Future Tense

NSA Surveillance Scandal Began One Year Ago. Here’s What Tech Companies Still Need to Do.

Snowden became an international figure one year ago.

Photo by JOHN MACDOUGALL/AFP/Getty Images

One year ago, Edward Snowden gave the world an unprecedented wake-up call—a shock from which the public, governments, and industry are still stumbling to recover.

The public has reacted, appropriately, with alarm, anger, and demands for information and reform. The U.S. government has responded, predictably, with embarrassment, obfuscation, and invocations of national security. As for the technology companies—which financially benefit from their status as stewards of our private information—well, it’s complicated.

From the start, users’ trust was at the center of the tech companies’ concerns. While companies like Facebook, Google, Microsoft, and Yahoo immediately issued vague statements refuting the suggestion in several leaked documents that the NSA had “direct access” to the companies’ data servers, public skepticism persisted. Eventually, though, these firms started getting their acts together, taking some real steps towards improving their standing with customers by competing on privacy. (One inflection point was surely the Washington Post’s revelation that the NSA had tapped into Google and Yahoo’s overseas data links—as one Google engineer said, “Fuck these guys.”)


A large group of leading tech companies sued the government in the Foreign Intelligence Surveillance Court to allow them to publish more information about the kinds of government requests for user data they receive. The tech lobby has used its clout in Washington to push for some pro-privacy measures, signing on to support meaningful surveillance reform in Congress and publicly breaking with members of the intelligence community who have sought to gut reform bills of important privacy protections. And, of late, Internet companies across the board have rushed to implement technological solutions, like basic encryption, that are aimed at preventing surreptitious government collection of data directly from the Internet backbone.

As encouraging as these steps have been, these technology companies can—and must—do much, much more. The Snowden revelations have upset the latent assumption that these companies’ responsibilities to us end when they give us free, convenient tools. We trust them to be the custodians of our data in part because we believe they will have our backs when it comes to keeping that data private. After all, who knows better than these companies just how much can be gleaned from the aggregated bits and bytes we send their way every single day?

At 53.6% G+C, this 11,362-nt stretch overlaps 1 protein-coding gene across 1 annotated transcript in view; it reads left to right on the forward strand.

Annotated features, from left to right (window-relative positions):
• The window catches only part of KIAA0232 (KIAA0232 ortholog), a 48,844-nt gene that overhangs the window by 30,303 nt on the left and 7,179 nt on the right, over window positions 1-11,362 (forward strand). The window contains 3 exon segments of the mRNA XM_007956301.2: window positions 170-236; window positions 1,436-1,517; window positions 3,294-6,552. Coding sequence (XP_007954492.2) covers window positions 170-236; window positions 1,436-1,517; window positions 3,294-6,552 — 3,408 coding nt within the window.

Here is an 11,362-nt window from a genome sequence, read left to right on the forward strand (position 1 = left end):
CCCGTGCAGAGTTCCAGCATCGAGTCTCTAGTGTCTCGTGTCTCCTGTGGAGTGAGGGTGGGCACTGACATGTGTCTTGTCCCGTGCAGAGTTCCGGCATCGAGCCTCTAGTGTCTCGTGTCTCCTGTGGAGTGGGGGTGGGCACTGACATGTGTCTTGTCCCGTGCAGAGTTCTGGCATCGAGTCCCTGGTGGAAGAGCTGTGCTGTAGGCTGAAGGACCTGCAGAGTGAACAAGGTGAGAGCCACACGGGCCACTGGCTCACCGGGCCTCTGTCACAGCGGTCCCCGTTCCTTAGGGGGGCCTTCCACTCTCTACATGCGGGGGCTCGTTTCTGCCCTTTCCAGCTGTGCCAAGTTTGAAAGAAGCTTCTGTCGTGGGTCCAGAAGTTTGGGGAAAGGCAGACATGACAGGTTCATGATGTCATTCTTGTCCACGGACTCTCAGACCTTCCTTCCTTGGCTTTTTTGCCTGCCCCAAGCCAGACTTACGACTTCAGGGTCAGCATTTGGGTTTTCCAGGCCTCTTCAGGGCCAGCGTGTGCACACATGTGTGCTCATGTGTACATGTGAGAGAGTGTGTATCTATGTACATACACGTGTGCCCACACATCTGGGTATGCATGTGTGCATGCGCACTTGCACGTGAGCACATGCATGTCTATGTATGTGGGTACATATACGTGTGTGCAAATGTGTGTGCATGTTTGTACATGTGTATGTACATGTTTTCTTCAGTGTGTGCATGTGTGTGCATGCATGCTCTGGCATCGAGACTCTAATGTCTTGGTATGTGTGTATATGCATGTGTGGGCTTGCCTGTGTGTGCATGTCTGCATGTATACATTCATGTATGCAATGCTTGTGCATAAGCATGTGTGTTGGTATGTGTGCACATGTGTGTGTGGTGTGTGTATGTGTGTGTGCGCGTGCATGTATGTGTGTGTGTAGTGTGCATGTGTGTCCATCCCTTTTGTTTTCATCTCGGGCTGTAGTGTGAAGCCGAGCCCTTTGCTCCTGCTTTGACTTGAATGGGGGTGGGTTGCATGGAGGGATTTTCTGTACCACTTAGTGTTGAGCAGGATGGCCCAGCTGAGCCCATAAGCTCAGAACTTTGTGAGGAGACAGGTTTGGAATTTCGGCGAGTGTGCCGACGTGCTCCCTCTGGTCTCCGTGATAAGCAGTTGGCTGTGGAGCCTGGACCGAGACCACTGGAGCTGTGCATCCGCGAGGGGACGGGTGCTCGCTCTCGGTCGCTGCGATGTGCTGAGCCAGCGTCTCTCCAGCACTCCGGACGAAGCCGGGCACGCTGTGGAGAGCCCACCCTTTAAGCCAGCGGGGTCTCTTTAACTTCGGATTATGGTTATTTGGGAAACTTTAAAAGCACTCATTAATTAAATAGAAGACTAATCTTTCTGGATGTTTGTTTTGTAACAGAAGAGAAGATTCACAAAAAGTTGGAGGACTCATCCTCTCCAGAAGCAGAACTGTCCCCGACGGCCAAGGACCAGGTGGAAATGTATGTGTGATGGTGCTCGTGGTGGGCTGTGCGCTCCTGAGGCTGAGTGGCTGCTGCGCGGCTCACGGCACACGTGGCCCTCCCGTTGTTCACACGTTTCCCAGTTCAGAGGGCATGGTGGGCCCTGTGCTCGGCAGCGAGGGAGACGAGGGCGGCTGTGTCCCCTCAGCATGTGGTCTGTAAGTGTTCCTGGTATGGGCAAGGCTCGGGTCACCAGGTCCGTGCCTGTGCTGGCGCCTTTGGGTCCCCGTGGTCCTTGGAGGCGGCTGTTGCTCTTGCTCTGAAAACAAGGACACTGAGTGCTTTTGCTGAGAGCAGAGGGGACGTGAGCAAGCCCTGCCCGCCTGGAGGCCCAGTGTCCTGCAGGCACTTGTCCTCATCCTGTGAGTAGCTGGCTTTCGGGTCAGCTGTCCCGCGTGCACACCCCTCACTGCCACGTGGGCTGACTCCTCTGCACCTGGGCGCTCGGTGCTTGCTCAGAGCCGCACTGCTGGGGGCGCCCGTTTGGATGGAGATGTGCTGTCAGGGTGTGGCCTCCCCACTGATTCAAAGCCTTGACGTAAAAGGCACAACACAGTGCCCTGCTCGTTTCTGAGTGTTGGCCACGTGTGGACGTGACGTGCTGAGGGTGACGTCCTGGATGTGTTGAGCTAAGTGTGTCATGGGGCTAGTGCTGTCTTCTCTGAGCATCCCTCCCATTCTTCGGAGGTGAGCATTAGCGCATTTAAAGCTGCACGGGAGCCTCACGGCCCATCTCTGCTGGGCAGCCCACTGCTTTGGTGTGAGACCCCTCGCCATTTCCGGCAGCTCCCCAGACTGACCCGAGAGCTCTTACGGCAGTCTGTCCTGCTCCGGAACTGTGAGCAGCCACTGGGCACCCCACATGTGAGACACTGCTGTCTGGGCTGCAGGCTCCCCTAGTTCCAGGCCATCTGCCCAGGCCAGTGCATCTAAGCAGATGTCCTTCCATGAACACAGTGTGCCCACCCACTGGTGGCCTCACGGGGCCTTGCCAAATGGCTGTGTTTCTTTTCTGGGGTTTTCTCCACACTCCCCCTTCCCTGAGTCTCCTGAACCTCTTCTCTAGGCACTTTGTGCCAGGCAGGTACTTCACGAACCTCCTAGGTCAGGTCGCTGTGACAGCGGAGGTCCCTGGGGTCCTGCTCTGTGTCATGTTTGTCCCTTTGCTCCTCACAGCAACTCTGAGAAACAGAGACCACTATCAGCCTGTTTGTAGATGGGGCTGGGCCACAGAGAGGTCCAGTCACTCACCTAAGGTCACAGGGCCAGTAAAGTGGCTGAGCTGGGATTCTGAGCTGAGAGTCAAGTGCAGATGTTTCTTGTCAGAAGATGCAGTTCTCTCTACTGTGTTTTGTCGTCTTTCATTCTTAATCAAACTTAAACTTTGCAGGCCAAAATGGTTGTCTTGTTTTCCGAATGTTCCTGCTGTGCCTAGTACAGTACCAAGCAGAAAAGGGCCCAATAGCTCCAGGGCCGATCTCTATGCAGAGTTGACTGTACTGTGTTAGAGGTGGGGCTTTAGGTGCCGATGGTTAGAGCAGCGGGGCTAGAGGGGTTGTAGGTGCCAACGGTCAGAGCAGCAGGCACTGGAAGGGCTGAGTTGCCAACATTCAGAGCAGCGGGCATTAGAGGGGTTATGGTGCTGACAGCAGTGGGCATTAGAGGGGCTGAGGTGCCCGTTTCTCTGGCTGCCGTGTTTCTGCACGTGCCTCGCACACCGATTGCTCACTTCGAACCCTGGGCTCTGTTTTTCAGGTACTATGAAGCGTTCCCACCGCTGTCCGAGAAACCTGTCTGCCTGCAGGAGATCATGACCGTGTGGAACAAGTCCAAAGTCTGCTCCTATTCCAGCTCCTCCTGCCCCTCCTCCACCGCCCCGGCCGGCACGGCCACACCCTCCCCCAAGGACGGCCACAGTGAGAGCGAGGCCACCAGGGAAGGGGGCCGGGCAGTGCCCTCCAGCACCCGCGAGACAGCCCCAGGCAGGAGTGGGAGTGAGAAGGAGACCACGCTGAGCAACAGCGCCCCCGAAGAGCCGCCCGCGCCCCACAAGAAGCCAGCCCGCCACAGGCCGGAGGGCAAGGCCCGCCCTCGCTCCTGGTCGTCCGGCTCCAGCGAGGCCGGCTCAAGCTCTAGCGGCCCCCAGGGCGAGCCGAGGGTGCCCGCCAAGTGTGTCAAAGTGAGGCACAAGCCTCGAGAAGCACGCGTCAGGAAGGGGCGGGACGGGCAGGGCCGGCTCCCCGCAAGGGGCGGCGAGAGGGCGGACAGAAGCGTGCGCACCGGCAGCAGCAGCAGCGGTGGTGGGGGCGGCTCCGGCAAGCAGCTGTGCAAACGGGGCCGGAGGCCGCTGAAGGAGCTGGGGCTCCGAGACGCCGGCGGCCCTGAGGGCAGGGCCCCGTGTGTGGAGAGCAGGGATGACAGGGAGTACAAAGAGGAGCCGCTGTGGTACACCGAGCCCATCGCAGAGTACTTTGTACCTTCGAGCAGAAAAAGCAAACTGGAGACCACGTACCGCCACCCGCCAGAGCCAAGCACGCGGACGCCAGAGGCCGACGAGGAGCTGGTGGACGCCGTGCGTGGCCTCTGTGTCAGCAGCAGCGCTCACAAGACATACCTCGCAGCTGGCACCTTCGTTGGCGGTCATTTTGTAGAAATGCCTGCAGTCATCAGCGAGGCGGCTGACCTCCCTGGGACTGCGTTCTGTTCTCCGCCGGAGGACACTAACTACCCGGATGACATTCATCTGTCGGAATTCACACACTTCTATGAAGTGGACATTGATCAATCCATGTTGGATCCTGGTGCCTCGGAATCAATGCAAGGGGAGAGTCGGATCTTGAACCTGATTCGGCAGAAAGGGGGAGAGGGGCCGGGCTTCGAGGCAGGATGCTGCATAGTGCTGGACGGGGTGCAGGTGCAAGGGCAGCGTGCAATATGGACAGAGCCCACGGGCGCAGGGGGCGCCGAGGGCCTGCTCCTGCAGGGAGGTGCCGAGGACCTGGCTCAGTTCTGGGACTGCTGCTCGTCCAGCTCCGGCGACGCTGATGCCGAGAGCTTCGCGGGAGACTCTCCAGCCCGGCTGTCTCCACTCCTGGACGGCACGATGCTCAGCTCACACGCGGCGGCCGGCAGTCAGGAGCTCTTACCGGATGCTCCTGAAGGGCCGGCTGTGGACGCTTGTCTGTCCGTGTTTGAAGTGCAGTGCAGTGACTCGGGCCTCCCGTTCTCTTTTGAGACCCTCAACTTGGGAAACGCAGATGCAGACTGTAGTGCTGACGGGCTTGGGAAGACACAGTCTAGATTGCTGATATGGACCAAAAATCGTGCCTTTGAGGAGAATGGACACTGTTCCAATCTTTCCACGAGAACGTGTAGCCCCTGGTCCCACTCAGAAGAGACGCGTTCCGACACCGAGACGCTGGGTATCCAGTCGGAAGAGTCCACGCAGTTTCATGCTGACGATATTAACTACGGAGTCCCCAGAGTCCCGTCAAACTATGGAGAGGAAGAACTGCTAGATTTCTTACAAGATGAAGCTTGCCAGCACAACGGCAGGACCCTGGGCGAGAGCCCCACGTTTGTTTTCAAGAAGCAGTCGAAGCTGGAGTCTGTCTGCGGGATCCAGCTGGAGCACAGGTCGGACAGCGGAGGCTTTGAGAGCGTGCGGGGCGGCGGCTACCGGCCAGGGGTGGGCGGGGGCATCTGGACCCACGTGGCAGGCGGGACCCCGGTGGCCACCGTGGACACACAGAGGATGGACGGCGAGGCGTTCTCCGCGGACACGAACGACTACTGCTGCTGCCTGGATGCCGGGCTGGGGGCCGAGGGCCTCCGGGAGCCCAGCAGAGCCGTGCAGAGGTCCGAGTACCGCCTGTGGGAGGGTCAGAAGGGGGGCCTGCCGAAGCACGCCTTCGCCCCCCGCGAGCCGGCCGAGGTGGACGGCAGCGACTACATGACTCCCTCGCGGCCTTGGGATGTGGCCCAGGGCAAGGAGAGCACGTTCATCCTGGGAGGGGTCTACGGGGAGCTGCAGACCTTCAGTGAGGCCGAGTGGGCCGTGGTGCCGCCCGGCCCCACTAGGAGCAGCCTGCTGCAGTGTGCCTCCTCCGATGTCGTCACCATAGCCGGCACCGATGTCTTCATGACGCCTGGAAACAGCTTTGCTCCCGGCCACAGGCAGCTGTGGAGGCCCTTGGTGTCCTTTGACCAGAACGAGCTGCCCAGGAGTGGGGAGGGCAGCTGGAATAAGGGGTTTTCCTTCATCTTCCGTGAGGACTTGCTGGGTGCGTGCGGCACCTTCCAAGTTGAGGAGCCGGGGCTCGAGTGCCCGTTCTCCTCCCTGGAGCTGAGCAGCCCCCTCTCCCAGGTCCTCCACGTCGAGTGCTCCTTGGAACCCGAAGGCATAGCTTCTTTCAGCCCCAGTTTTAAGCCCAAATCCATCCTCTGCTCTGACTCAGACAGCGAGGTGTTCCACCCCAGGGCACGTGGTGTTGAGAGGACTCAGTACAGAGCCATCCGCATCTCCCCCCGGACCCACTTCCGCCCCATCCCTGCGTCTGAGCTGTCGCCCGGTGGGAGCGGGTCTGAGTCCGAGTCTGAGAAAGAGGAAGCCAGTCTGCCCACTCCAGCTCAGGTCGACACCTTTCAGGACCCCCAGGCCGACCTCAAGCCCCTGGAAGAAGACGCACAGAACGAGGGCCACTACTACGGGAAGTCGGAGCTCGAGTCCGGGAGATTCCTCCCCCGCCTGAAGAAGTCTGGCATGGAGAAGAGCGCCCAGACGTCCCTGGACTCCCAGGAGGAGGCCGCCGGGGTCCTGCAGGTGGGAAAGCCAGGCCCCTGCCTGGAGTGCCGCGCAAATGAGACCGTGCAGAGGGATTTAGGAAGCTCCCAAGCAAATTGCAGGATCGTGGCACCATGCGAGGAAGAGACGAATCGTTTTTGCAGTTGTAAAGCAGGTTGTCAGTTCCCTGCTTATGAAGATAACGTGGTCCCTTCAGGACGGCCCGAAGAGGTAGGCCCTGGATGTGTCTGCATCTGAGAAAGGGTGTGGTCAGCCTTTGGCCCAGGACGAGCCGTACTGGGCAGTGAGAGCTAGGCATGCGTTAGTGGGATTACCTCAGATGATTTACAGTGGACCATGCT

Here are just a few things they can do, starting now:

  • Insist on warrants and resist overbroad demands: As the first line of defense against government requests, companies have not just the right but the obligation to stand in their customers’ shoes and push back when law enforcement makes intrusive or novel demands. Many government requests are informal requests against which firms can push back—and, as Microsoft’s successful resistance to a recent national-security letter demonstrates, the government knows many of these requests would never hold up in court. And even when the government comes with a warrant, companies have the duty to challenge new or expansive uses of surveillance authorities in court, where users themselves are often shut out by law.
  • Notify users of surveillance requests: Only in rare circumstances do law-enforcement requests for data come with court-ordered gags. (Even in those rare cases, the gags are often unconstitutional.) It should be company policy across Silicon Valley to notify users when the government requests customer information—and, both promisingly and increasingly, it is. Changing the practices of Internet companies who receive these kinds of requests will, as tech lawyer Al Gidari told the Washington Post, “serve[] to chill the unbridled, cost-free collection of data.”
  • Encrypt and protect users’ communications in transit: One of the most startling discoveries from the Snowden documents was that even though simple encryption solutions exist to protect communications data in transit, most tech companies were simply not using them. As Snowden explained shortly after his first disclosures, “Encryption works.” Thankfully, there are signs of positive change—just this week, Google effectively shamed Comcast into adopting STARTTLS to protect batches of email sent from one service to another. And, like Apple, more companies should use end-to-end encryption for proprietary services like voice, video, and text messaging. What we say privately deserves protection.
  • Minimize data collection and retention: The best protection that technology companies can provide for private information is simply not having it in the first place. For too long, Silicon Valley’s business model has depended on collecting and keeping as much user data as possible. But, to paraphrase the voice in Kevin Costner’s cornfield, “if you keep it, they will come.” Responsible custodians of private information will minimize what they keep, and how long they keep it, to what is truly necessary for business purposes.

There is clear public support for surveillance reform. While Congress is struggling to pass meaningful changes, tech companies can step up and play their part as true champions of our privacy. We’ve trusted them with our secrets—and they should begin to act like it.